Consumers are frustrated over the perceived cost of dental care, or the lack of coverage, while dentists lament the hassle of dealing with complex insurance issues and reduced reimbursement. Easing patient concerns, reducing hassles and bringing in new patients could be use a couple of clicks away.
According to Dave Monahan, patients want an experience when they engage with their dentist.
Dave Monahan has spoken with several hundred dentists over the past year. Two topics that come up most in conversation are attracting new patients into their practice, and dealing with insurers and complex insurance issues.
Monahan, founder and CEO of Kleer, a free cloud-based dental membership plan designed to help dentists attract and retain fee-for-service patients while providing access to affordable dental care, says the two topics are connected.
“Most dentists get their new patients from insurers, but they’re not happy with the terms of the insurance the patients are coming into their practice with,” Monahan says. “So, there’s this sort of issue that they’re dealing with.”
And in terms of bringing new patients into their practices, many dentists are not doing a very good job.
WHAT WORKS, WHAT DOESN’T
Monahan explains historically in the dental marketplace, dentists turn to local advertising modes such as direct mail, inserts in publications or even church bulletins to attract new patients. Those channels of communication, he says, are fading fast.
“The old, traditional ways of advertising locally just don’t work any more,” he says.
What does work is a referral program — incentivizing existing patients, their friends and family to refer new patients to the practice. There are many variations on this theme, but most offer credit or discounts on services to existing as well as new patients.
“When it’s done right, it’s very successful,” Monahan says.
The other avenue is digital advertising. Facebook, Monahan points out, is a great platform for narrowing in on the types of patients and consumers dentists want to reach. A good website is also key —one that focuses not just on the clinical side of dentistry.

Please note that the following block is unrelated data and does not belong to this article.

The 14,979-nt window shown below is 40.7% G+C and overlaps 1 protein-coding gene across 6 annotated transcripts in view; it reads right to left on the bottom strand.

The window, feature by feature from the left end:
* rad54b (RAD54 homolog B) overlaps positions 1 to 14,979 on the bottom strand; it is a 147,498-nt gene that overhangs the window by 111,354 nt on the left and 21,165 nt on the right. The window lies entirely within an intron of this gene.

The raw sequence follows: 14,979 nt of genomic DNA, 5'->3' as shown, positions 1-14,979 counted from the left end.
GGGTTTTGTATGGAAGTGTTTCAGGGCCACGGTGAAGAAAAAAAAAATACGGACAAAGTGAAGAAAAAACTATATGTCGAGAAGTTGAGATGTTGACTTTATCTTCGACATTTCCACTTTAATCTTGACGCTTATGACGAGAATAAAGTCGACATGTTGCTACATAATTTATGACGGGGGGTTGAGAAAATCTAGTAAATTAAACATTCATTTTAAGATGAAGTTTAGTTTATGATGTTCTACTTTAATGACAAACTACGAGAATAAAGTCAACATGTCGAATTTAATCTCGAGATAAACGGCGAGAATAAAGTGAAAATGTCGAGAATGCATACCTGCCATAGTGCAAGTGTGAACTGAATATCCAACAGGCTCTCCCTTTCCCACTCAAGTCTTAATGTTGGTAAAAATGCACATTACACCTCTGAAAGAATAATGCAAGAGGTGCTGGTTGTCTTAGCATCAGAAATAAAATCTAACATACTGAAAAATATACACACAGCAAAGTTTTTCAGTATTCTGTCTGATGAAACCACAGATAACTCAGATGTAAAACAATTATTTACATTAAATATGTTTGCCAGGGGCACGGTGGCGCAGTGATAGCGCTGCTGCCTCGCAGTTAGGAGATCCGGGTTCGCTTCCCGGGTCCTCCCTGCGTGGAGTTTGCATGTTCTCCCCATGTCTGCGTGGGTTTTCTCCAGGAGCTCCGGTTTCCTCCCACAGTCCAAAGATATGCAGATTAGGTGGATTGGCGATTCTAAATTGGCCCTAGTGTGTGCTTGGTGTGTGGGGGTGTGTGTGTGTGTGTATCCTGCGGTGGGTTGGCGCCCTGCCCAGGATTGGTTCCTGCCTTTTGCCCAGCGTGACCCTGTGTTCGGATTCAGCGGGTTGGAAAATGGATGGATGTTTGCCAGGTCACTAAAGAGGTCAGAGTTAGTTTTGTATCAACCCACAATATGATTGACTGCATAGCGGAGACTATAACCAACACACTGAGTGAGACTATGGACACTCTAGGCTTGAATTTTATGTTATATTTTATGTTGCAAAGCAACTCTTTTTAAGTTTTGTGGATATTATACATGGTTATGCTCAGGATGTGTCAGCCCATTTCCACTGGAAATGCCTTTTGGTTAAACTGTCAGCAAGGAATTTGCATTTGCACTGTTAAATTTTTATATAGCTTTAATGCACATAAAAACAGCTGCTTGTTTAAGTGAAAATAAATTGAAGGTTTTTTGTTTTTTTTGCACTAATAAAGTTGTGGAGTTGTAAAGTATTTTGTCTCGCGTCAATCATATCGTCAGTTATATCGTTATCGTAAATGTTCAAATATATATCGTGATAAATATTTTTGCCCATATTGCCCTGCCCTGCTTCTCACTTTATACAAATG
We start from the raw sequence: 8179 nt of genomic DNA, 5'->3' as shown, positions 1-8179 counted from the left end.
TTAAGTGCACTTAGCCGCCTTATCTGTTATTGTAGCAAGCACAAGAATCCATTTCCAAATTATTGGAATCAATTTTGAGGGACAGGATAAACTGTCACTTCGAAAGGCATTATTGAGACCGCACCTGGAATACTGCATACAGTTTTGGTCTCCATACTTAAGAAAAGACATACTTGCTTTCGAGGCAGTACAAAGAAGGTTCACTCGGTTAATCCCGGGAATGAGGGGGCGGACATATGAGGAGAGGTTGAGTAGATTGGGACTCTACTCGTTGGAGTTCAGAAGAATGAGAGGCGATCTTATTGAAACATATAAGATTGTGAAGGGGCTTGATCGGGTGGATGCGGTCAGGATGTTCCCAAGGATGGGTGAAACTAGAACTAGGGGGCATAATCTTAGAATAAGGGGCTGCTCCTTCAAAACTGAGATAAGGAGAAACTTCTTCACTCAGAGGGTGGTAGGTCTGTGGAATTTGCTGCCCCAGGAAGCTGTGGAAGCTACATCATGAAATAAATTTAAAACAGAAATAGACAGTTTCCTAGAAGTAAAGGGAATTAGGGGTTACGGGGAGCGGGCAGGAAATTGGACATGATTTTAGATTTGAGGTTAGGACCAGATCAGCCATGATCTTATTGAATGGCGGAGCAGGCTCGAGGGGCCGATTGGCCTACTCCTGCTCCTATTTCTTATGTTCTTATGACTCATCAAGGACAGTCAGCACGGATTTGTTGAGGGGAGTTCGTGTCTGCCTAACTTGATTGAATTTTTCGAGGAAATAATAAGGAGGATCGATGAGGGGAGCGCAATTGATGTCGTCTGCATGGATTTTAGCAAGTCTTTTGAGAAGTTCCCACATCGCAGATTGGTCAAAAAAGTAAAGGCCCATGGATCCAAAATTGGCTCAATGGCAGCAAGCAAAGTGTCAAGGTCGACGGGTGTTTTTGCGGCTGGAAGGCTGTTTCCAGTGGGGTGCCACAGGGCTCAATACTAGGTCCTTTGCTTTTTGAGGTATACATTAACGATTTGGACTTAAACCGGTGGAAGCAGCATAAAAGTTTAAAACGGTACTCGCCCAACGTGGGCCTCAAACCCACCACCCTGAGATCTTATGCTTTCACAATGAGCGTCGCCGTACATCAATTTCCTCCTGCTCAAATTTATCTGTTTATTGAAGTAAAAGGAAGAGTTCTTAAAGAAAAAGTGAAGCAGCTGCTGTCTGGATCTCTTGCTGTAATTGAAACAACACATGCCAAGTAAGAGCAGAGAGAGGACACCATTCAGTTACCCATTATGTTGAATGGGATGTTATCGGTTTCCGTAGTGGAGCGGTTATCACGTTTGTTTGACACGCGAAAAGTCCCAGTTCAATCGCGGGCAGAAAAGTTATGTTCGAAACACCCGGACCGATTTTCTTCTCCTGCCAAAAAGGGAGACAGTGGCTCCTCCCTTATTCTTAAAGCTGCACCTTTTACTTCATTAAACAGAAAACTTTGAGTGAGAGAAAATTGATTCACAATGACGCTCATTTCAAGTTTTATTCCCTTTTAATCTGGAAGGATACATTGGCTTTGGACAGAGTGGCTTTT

“Patients want an experience when they engage with their dentist,” he says. “They want to know that you care about patients, and that they can trust you.”
And yet, many dentists remain intimidated by the internet and social media platform —but that’s no reason to shy away.
“There are consultants out there, plenty of people who can help dentists through that, and very simple and inexpensive tools they can put in place,” Monahan says. “It’s a matter of taking the step to reach out and ask for help. Because the dentists I’ve seen that have done [digital marketing] swear by it.”
A KLEER OPTION
Monahan’s research into consumers’ oral health habits uncovered some interesting information — well beyond the basics of why more than 50 percent don’t go to the dentist on an annual basis. Digging deeper, he found nearly 80 percent of consumers he spoke with want more dental care. They believe they can’t afford it, or don’t have dental insurance.
“So on one side we have dentists who would like to offer their services more directly, and on the other side are consumers who want more care but don’t think they can afford it,” Monahan says. “That’s where Kleer came from. We connect the two.”
Consumers, Monahan says, want a dental plan that’s affordable, transparent and easy to understand. Kleer enables dentists to set up their dental care plan in as little as 15 minutes. They can pick and choose options, offer set pricing and show comparisons to market rates. Patients can download a mobile app or open the website and select a dental plan in two minutes.
“It’s very consumer oriented,” he says. “It’s what consumers expect of apps and services they purchase today. Simple to purchase and to use.”
Monahan says about 10 percent of dentists offer their own dental plans to patients, but they’re typically paper-based. As such, renewing patients each year can be time consuming and expensive. In contrast, the Kleer app has an auto renew feature.
“And the dentist doesn’t have to do anything,” he adds.
Monahan says that under most insurance plans, patients are paying premiums and have to deal with deductibles and co-pays. When everything is netted out, approximately 50 percent of all payments made by patients end up with the dentist. The remaining 50 percent go to the insurer.
“Under a membership plan, dentists clear 90 percent of all patient payments,” he says. “We take about 10 percent. So it automatically boosts their top and bottom line.”
Top and bottom line?
Dentists, Monahan says, don't pay anything to get started. No patient fee, and no annual fee.
“We don’t get paid unless the dentist gets paid,” Monahan says. “We haven’t spent a lot of time going out to talk to dentists yet. But once you spend a few moments with them, they get it.”
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